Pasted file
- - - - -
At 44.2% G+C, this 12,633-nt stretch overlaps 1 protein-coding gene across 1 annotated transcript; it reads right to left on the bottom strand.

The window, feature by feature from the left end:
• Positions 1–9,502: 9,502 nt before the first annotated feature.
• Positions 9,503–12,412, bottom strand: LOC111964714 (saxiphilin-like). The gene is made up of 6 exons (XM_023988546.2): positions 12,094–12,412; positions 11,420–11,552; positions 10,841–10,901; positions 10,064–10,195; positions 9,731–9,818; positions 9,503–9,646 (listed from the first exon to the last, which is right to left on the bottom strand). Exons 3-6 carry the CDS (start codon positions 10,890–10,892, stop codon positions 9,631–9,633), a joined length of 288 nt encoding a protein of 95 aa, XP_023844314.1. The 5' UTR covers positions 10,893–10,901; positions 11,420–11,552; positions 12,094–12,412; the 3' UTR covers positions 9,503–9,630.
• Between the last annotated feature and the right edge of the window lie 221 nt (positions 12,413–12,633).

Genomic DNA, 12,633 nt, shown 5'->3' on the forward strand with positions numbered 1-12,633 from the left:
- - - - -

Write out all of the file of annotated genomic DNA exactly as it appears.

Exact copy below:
At 44.2% G+C, this 12,633-nt stretch overlaps 1 protein-coding gene across 1 annotated transcript; it reads right to left on the bottom strand.

The window, feature by feature from the left end:
• Positions 1–9,502: 9,502 nt before the first annotated feature.
• Positions 9,503–12,412, bottom strand: LOC111964714 (saxiphilin-like). The gene is made up of 6 exons (XM_023988546.2): positions 12,094–12,412; positions 11,420–11,552; positions 10,841–10,901; positions 10,064–10,195; positions 9,731–9,818; positions 9,503–9,646 (listed from the first exon to the last, which is right to left on the bottom strand). Exons 3-6 carry the CDS (start codon positions 10,890–10,892, stop codon positions 9,631–9,633), a joined length of 288 nt encoding a protein of 95 aa, XP_023844314.1. The 5' UTR covers positions 10,893–10,901; positions 11,420–11,552; positions 12,094–12,412; the 3' UTR covers positions 9,503–9,630.
• Between the last annotated feature and the right edge of the window lie 221 nt (positions 12,413–12,633).

Genomic DNA, 12,633 nt, shown 5'->3' on the forward strand with positions numbered 1-12,633 from the left: